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July 1 marks the 100-year anniversary of the Chinese Exclusion Act

Concordia’s Alice Ming Wai Jim reflects on the racist 1923 law that restricted Asian immigration to Canada
June 29, 2023

Chinese labourers on the Canadian Pacific Railway Nearly four decades after 17,000 Chinese labourers worked in perilous conditions on the Canadian Pacific Railway, the Government of Canada passed the Chinese Immigration Act. | Image D-07548 courtesy of the Royal BC Museum

July 1, 1923 was a dark day for Canada.

Nearly four decades after the completion of the Canadian Pacific Railway in 1885, which saw 17,000 Chinese labourers hired to work in perilous conditions, the Government of Canada passed the Chinese Immigration Act.

Commonly known as the Chinese Exclusion Act, the law severely restricted Asian immigration to Canada.

Within 12 months of the law being passed, Chinese and other Asian people had to register with the Canadian Department of Immigration and Colonization. They had to carry a registration card that has been likened to South Africa's apartheid pass book, and failure to show it meant they could be subject to deportation.

As a result, it is estimated that only 15 Chinese immigrants gained entry to Canada between 1923 and 1946.

A duty to remember

Professor Alice Ming Wai Jim is an art historian and curator at Concordia whose work addresses the lack of representation of racialized communities in Canadian art history. She has been educating Canadians about anti-Asian, Black, and Indigenous racism in North America and artistic responses to these darker lesser-known chapters.

"The Chinese Exclusion Act was the culmination of three decades of anti-Asian sentiment manifested through anti-Asian movements, race riots, and other laws intended to 'Keep Canada White,’" she says.

“In visual culture, you see a lot of racist caricatures in the historical records of Chinese people depicted as invading alien hordes, and this is also where the idea of the ‘Yellow peril’ begins to pick up steam. The result of the ban was an early Chinese Canadian bachelor society because it was mostly men who were recruited to work on the railroad in the 1880s, basically through a form of indentured servitude for four- to five-year periods."

Infamously, no Asian or Indigenous labourers were included in the photos of the final railroad spikes being driven into the ground.

The Chinese head tax had been applied from 1885 until the implementation of the Chinese Exclusion Act in 1923.

"When the railway was completed in 1885 you had a lot of labourers in need of other jobs," she continues. "The government was wondering if these people were going to stay and seek enfranchisement — so that's when these policies originated."

The rapid increase in the cost of the head tax, which went from $50 in 1885 to $500 in 1903, is an indication of how quickly legislated anti-Asian racism and yellow peril discourse progressed.

"These discriminatory policies had a profound impact on Chinese Canadian and other Asian communities. It separated families for decades and created a sense of exclusion that persisted long after the act was repealed in 1947."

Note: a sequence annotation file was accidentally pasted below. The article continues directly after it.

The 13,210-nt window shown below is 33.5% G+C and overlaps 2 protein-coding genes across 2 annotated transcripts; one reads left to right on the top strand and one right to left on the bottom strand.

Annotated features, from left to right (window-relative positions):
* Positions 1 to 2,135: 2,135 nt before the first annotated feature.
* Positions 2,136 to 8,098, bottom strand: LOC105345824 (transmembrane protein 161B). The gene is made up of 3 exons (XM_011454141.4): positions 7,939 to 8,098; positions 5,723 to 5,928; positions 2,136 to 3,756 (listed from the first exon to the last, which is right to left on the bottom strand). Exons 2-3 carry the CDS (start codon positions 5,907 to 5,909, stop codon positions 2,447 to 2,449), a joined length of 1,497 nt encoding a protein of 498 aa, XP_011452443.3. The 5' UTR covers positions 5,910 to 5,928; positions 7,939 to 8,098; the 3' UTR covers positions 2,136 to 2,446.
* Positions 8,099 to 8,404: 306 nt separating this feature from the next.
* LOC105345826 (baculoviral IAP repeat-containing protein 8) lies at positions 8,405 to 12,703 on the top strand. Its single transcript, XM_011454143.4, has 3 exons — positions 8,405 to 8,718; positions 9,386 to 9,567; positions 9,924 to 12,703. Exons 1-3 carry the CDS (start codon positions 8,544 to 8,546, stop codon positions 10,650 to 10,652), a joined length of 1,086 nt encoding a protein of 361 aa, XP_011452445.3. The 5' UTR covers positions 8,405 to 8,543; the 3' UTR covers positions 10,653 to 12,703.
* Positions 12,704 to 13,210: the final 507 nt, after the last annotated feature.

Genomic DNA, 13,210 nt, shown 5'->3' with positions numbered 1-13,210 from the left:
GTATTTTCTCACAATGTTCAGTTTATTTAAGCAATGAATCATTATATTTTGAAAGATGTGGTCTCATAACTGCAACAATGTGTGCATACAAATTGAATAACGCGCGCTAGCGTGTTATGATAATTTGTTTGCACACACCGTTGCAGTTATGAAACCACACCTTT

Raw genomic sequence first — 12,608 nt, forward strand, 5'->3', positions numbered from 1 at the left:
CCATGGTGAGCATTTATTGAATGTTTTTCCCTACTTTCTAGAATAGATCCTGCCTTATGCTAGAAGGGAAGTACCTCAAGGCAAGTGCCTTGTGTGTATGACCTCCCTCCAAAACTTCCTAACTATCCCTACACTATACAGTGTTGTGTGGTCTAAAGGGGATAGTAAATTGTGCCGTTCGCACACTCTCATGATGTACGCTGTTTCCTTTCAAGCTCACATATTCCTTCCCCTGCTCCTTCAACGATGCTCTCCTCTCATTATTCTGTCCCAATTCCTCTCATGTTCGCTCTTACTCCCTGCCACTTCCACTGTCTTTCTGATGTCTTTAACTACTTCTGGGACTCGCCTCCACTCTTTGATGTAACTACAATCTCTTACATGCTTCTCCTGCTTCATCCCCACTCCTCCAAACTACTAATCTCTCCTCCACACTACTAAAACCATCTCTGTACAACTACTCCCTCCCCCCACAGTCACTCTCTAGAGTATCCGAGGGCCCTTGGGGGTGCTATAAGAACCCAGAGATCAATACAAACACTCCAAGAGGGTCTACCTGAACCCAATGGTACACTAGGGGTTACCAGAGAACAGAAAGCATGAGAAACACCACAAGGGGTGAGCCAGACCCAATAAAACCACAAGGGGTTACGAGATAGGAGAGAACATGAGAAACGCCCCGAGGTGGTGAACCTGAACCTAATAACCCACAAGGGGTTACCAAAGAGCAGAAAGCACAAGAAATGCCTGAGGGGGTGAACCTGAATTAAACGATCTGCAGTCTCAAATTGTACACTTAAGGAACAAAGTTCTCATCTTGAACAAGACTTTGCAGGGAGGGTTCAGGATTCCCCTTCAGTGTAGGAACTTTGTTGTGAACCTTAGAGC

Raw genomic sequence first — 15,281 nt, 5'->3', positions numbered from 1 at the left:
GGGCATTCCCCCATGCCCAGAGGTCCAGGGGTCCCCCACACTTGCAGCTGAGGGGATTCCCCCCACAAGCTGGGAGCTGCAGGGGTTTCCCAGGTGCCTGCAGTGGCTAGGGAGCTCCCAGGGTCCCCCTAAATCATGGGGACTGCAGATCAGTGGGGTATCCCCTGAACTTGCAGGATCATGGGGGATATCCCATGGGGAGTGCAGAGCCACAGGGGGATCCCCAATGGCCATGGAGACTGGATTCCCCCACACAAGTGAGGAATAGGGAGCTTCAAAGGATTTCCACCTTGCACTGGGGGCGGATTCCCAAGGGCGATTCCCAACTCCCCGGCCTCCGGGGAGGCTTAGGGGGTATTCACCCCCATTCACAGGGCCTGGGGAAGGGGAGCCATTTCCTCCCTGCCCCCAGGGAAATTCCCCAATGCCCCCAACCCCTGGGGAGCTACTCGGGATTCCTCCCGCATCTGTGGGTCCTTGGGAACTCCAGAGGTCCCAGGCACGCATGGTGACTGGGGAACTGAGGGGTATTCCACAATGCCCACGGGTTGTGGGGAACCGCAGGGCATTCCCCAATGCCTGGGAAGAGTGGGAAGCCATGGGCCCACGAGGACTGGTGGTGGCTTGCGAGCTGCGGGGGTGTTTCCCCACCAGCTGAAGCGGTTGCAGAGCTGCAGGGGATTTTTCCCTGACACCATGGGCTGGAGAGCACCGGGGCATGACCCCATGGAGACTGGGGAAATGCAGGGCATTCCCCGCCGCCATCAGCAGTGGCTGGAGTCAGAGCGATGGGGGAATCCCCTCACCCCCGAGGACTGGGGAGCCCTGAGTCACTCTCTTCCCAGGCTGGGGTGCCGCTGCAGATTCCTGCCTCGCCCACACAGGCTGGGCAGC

A woman with black hair wears dark clothing in front of a gray background Alice Ming Wai Jim

A call to act for change

A national remembrance event took place on June 23 in the Canadian Senate, hosted by senators Yuen Pau Woo, Victor Oh and members of the Action! Chinese Canadians Together foundation. The event included speeches, poetry readings, performances and the unveiling of a plaque.

However, as Jim explains, and as evidenced by reactions to current allegations of Chinese interference in Canada, it's important to remain vigilant and keep the conversation going.

"This gives support to ongoing anti-Asian hate awareness campaigns," she says. "The ACCT is very active in trying to educate people about the history of anti-Asian racism in Canada and to eliminate these historical erasures as one path towards reconciliation and healing.

Lesser-known histories in Canadian art

In her own work, Jim is interested in exploring the contributions of racialized communities to Canadian art throughout its history. Her 2007 Vancouver exhibition Redress Express explored the head-tax issue, bringing artists and activists such as Sid Tan and Karen Tam together.

Jim also founded the journal Asian Diasporic Visual Cultures and the Americas, and she is currently working on a book on Canadian artists of colour who engage with a different group of sevens. “It involves important dates in Canada’s immigration history that have had a significant impact on not only visible minority immigrants but also relations between people of colour and Indigenous communities on whose unceded territories these struggles have taken place historically to present day,” she explains.

The centenary of the Chinese Exclusion Act should be seen in the larger context of structural discrimination against racialized peoples that affects everyone, Jim believes. “And yet, we know so little about the exclusion years, or the Komagata Maru or the Japanese Canadian internment, for that matter.”

"I think that the racial reckoning that has been amplified by the efforts of Black Lives Matter and the murder of George Floyd, and the upsurge of white supremacy and anti-Asian hate during COVID-19 has made us intensely aware that there's an urgent imperative to work toward a more just society — and for that to happen we have to be much more aware of our past. We should be provoked into wanting to act, and now is a good time to be having these conversations."

Find out more about Concordia’s Department of Art History.

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